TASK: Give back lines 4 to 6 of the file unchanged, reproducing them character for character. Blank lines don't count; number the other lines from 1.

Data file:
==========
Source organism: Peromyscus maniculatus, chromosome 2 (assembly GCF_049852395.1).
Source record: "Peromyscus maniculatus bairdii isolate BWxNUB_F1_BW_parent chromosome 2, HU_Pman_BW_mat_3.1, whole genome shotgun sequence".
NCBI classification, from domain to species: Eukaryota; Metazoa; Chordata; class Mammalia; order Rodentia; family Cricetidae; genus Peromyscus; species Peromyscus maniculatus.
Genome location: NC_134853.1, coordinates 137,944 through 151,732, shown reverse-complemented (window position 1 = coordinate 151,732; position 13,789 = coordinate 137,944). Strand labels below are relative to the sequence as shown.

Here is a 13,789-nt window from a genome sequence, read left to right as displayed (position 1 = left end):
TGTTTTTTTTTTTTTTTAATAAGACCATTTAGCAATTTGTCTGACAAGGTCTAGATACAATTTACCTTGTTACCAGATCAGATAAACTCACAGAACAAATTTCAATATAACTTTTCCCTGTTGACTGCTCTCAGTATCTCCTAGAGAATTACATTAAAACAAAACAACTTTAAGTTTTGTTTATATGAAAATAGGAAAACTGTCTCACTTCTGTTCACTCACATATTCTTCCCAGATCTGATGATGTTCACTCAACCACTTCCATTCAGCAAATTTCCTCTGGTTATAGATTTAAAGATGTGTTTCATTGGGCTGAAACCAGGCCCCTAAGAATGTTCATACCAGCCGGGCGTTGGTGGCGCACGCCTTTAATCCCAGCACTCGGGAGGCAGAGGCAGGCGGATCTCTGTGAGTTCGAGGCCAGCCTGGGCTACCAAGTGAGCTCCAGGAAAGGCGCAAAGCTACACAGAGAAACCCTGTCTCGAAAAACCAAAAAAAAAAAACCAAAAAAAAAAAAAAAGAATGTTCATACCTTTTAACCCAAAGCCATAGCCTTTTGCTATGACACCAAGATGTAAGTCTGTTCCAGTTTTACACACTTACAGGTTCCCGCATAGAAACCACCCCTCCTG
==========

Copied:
Genome location: NC_134853.1, coordinates 137,944 through 151,732, shown reverse-complemented (window position 1 = coordinate 151,732; position 13,789 = coordinate 137,944). Strand labels below are relative to the sequence as shown.

Here is a 13,789-nt window from a genome sequence, read left to right as displayed (position 1 = left end):
TGTTTTTTTTTTTTTTTAATAAGACCATTTAGCAATTTGTCTGACAAGGTCTAGATACAATTTACCTTGTTACCAGATCAGATAAACTCACAGAACAAATTTCAATATAACTTTTCCCTGTTGACTGCTCTCAGTATCTCCTAGAGAATTACATTAAAACAAAACAACTTTAAGTTTTGTTTATATGAAAATAGGAAAACTGTCTCACTTCTGTTCACTCACATATTCTTCCCAGATCTGATGATGTTCACTCAACCACTTCCATTCAGCAAATTTCCTCTGGTTATAGATTTAAAGATGTGTTTCATTGGGCTGAAACCAGGCCCCTAAGAATGTTCATACCAGCCGGGCGTTGGTGGCGCACGCCTTTAATCCCAGCACTCGGGAGGCAGAGGCAGGCGGATCTCTGTGAGTTCGAGGCCAGCCTGGGCTACCAAGTGAGCTCCAGGAAAGGCGCAAAGCTACACAGAGAAACCCTGTCTCGAAAAACCAAAAAAAAAAAACCAAAAAAAAAAAAAAAGAATGTTCATACCTTTTAACCCAAAGCCATAGCCTTTTGCTATGACACCAAGATGTAAGTCTGTTCCAGTTTTACACACTTACAGGTTCCCGCATAGAAACCACCCCTCCTG